’15: A Quinceañera Story’ intersects tradition with the complexity of what it means to be a Latina.
There is a moment during a quinceañera ceremony where the 15-year-old, the “quinceañera,” walks in dressed in a beautiful gown and triumphantly presents herself to the world as a young woman. Few instances in modern culture capture the transition into womanhood as optimistically as this centuries-old rite of passage. It’s a coming-of-age Latinx tradition for girls and as HBO’s new docuseries 15: A Quinceañera Story shows, there is no one or right way to become a woman.
Through the stories of five different girls, executive producer Tommy Mottola and directors Matthew O’Neill and Thalía Sodi give us an inspiring glimpse into four unique quinceañera celebrations that not only reflect each girl’s heritage but how their identities fit into a wider political landscape.
Historically quinceañera origins are similar to those of debutante balls, where young women present themselves to society, letting everyone know that they are on the market. But today, the ceremony is more significantly a nod to one’s heritage and a celebration of family. Some young women have even underscored the importance of the tradition by using the quinceañera as a symbol to protest political actions harmful to the immigrant community. Though often expensive, the 15th birthday event is distant from the saccharine, extravagant images we use to identify the American sweet 16.
15 is formatted into four short documentaries. In them, we learn the story of Zoey, a trans Mexican-American who is now celebrating her quince thanks to the help of her trans madrinas or godmothers. Rosi is a bi-racial Guatemalan and Cuban girl from Florida, who celebrates her multi-cultural quince in Havana because her grandfather can’t get a visa to visit the U.S. There’s Ashley, a young boxer from East Los Angeles whose mother is undocumented and whose coach is facing deportation proceedings. Finally, there is Jacki and Nina, two Mexican-American girls from San Antonio, who decide to celebrate together and incorporate their love of escaramuza, the practice of traditional Mexican horse-dancing.
“The featured young women are examples of the breadth and diversity of the Latina experience in America,” O’Neill told the Hollywood Reporter. “We’re proud to celebrate them and their communities as they contend with the complicated realities of growing up in America today.”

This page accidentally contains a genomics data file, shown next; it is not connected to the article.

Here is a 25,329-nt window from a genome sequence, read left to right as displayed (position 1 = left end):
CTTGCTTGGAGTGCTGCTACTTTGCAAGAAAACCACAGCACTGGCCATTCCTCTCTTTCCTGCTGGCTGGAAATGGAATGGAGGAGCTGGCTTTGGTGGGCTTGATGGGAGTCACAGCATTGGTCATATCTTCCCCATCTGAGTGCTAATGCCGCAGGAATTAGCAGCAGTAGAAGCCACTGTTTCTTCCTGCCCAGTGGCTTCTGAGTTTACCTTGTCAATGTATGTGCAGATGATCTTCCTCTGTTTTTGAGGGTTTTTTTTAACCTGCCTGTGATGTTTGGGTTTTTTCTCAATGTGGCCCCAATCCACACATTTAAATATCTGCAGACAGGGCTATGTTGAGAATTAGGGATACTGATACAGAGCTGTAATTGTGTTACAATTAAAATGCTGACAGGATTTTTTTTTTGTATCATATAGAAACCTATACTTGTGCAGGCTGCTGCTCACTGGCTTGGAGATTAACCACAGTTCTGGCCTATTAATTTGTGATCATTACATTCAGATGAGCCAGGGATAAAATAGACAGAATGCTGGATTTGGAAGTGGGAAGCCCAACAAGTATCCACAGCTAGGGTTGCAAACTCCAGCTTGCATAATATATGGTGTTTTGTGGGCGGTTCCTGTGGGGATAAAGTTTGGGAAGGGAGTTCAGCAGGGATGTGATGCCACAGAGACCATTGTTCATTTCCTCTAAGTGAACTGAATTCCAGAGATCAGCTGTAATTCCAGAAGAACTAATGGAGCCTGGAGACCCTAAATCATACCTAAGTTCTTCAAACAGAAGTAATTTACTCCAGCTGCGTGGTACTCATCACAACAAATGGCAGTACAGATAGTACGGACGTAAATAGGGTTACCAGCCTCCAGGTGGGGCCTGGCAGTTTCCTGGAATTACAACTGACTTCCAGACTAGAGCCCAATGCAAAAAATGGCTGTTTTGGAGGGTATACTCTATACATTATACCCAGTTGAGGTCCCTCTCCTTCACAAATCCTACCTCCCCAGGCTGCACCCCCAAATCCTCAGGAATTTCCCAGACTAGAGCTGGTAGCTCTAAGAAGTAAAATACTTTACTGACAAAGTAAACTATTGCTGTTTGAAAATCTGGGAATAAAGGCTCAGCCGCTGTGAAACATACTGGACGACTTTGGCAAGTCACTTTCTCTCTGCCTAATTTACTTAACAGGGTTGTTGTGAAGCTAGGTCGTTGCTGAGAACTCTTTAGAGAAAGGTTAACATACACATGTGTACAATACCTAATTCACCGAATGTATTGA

Since each doc is only a 30-minute vignette, some of the finer details of each story feel rushed. In the third episode, the audience is quickly taken from an introduction of Ashley’s hardworking mother into an on-camera interview of Ashley crying about her father, who left when she was young. Though these moments help provide context, they serve as a reminder that we are entering the story right at the end of the quinceañera preparations. We see moments like dress shopping and location prepping, but much of the story is given through interviews and narration.
The series does an admirable job of capturing the preciousness of each quinceañera ceremony, not because it spends exuberant time on the tradition itself, but because it focuses a lot of energy on each girl. In the first episode, we’re introduced to Zoey, a giggly teen watching Grease cuts with her friend, quoting her favorite lines, and talking about finding a boy she can dance with at her party. Zoey loves her friends, Breakfast at Tiffany’s, and wants a huge pink pastel dress for the occasion. These details help underscore that as a trans girl, Zoey’s journey is more than a rite of passage, but a celebration of her path to becoming herself. “This is not just a party for many of us,” one of Zoey’s trans madrinas Maria says. “It’s a symbol of hope.” The episode feels triumphant, instead of being a dogged attempt to prove that Zoey is worthy of the same joy and love as any cis-girl her age.
For Ashley, the preciousness of her story is emphasized by the harsh reality that those who love her most, her mother and coach, could be deported. Despite the weight of these stories, the series manages to provide an optimistic viewpoint into the lives of these young women of color. During a time when families are being separated by Immigration and Customs Enforcement and trans people of color are dying at tragic rates, stories like Zoey’s and Ashley’s uplift the joy that is still pervasive in these communities. Unfortunately, the series should have taken steps to include a Black or dark-skinned Latina to more widely feature the breadth of the Latinx experience.
The series is a beautiful tribute to the relationships that help usher young people into the next stage of their life. The best moments in the show are heartfelt conversations with a mother, madrina, mentor, or friend. These gems root each story to the importance of family, heritage, and change—things that are not specific to the quinceañera ceremony. These stories are a testament to the hope young women carry as they move forward into a changing world.